South Staffordshire Water, a company supplying 330 million liters of drinking water to 1.6 consumers daily, has issued a statement confirming IT disruption from a cyberattack.
As the announcement explains, the safety and water distribution systems are still operational, so the disruption of the IT systems doesn’t impact the supply of safe water to its customers or those of its subsidiaries, Cambridge Water and South Staffs Water.
“This is thanks to the robust systems and controls over water supply and quality we have in place at all times, as well as the quick work of our teams to respond to this incident and implement the additional measures we have put in place on a precautionary basis,” explains the statement published on the company’s site.
Also, South Staffordshire Water reassures its customers that all service teams are operating as usual, so there’s no risk of extended outages due to the cyberattack.
Clop misidentifies victim?
Meanwhile, the Clop ransomware gang claimed Thames Water as their victim via an announcement on their onion site today, alleging to have accessed SCADA systems they could manipulate to cause harm to 15 million customers.
Thames Water is UK’s largest water supplier and wastewater treatment provider, serving Greater London and areas surrounding river Thames.
The hackers allege to have informed Thames Water of its network security inadequacies and claim that they acted responsibly by not encrypting their data and only exfiltrating 5TB from the compromised systems.
However, following a supposed collapse in the negotiations of the ransom payment, the actors published the first sample of stolen data that includes passports, screenshots from water treatment SCADA systems, driver’s licenses, and more.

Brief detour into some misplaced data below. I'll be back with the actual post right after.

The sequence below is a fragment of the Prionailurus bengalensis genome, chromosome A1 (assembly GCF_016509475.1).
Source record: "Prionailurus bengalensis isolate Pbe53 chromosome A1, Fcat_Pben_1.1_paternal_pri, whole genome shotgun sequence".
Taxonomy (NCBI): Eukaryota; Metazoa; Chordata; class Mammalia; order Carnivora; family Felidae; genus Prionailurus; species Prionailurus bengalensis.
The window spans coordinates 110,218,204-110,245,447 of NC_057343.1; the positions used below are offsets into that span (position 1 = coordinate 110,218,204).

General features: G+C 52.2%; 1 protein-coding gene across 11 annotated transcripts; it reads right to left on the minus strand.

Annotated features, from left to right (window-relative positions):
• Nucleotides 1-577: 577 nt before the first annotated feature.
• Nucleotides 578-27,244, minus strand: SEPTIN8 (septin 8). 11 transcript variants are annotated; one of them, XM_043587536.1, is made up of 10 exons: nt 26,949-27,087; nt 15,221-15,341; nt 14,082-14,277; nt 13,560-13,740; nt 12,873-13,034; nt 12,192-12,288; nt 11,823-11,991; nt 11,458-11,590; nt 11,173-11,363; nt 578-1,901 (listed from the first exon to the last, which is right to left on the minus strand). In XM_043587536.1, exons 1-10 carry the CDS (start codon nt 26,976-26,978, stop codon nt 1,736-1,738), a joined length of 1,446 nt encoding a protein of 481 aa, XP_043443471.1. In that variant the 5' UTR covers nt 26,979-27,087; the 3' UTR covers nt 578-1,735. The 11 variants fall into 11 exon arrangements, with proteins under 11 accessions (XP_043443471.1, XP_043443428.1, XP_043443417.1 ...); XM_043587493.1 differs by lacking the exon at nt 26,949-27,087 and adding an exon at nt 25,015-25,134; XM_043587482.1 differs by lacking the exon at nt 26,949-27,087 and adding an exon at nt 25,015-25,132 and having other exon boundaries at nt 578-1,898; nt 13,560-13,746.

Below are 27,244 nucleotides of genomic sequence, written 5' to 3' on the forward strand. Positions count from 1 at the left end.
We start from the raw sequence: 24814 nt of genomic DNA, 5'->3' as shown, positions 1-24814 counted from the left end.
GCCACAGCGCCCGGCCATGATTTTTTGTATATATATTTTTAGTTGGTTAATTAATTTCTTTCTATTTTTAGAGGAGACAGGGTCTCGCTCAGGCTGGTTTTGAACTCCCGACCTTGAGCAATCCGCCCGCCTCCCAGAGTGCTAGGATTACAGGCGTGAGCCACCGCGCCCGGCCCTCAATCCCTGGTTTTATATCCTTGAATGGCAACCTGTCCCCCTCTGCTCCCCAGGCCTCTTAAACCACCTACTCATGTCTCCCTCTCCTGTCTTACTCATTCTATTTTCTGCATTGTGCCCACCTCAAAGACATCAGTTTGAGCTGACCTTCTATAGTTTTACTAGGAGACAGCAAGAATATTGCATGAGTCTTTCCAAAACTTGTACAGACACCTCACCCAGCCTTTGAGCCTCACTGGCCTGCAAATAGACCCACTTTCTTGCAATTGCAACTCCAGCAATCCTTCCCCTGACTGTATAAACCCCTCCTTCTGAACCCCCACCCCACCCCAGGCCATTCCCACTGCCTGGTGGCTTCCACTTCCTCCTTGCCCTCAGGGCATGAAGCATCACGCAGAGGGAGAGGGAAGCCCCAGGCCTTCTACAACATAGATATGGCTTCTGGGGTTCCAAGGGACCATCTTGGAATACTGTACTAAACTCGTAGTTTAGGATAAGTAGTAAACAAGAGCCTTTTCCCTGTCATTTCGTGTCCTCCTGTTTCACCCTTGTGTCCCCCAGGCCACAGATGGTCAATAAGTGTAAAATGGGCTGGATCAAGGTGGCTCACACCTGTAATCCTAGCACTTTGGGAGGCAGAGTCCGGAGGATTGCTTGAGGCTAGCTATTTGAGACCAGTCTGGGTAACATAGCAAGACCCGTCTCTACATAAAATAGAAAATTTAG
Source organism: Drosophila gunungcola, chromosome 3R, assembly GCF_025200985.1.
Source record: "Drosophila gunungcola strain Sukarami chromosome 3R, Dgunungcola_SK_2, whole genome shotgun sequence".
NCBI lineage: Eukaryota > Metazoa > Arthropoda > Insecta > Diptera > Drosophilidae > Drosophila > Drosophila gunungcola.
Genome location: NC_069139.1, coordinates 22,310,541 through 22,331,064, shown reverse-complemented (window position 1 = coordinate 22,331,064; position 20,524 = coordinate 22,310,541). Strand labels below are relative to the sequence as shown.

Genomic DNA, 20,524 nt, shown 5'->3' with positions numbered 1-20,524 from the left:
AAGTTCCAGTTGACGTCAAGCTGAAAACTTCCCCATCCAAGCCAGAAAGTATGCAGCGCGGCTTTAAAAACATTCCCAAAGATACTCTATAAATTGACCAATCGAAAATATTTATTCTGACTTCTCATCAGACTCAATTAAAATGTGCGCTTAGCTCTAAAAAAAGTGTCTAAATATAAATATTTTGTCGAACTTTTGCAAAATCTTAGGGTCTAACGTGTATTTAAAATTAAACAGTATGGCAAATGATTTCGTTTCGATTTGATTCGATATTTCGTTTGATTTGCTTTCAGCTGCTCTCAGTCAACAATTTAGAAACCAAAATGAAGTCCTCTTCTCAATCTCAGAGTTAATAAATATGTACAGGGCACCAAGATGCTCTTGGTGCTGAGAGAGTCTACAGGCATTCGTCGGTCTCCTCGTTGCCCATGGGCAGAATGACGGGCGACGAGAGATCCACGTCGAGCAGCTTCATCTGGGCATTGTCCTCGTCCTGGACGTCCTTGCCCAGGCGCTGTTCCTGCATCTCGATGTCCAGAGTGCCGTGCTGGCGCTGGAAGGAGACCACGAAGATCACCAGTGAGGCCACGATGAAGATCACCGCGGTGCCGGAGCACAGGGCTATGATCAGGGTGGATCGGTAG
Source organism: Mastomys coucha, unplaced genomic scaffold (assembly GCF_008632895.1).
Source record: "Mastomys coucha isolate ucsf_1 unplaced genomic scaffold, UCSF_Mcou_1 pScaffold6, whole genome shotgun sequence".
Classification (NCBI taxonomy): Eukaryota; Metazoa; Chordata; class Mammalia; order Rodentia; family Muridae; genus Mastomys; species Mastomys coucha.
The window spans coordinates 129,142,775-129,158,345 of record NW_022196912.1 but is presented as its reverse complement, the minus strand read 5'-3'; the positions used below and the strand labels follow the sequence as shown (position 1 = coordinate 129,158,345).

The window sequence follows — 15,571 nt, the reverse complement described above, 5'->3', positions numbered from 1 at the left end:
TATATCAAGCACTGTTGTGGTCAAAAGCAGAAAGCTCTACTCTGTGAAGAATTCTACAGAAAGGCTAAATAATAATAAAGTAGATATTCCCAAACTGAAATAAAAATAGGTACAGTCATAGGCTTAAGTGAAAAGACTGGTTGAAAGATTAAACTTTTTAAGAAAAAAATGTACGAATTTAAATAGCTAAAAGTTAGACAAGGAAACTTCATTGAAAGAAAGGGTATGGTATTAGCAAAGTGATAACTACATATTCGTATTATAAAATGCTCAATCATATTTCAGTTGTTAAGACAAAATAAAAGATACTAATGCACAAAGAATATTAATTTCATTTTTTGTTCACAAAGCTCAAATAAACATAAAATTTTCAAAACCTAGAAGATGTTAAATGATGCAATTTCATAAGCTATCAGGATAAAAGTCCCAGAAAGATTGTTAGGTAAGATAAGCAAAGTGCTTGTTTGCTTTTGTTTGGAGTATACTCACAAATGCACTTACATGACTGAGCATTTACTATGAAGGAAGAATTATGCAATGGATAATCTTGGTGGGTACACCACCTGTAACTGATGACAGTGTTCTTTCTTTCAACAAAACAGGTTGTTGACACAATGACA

Thames Water has officially disputed these claims via a statement today, saying that reports of Clop having breached its network are “cyber-hoax” and that its operations are at full capacity.
One key detail in the case is that among the published evidence, Clop presents a spreadsheet with usernames and passwords, which features South Staff Water and South Staffordshire email addresses.
Additionally, BleepingComputer observed, one of the leaked documents sent to the targeted firm is explicitly addressed to South Staffordshire PLC.
As such, it’s very likely that Clop misidentified their victim or that they are attempting to extort a much larger company using false evidence.
This attack comes during dire drought times for UK consumers, with eight areas in the country imposing water ration policies and hosepipe bans.
Cybercriminals don’t pick their targets randomly, as hitting water suppliers during harsh drought periods could apply insurmountable pressure to pay the demanded ransom.
For this to happen, though, Clop has to redirect its threats to the correct entity, but considering the publicity the matter has taken, it’s probably too late for that.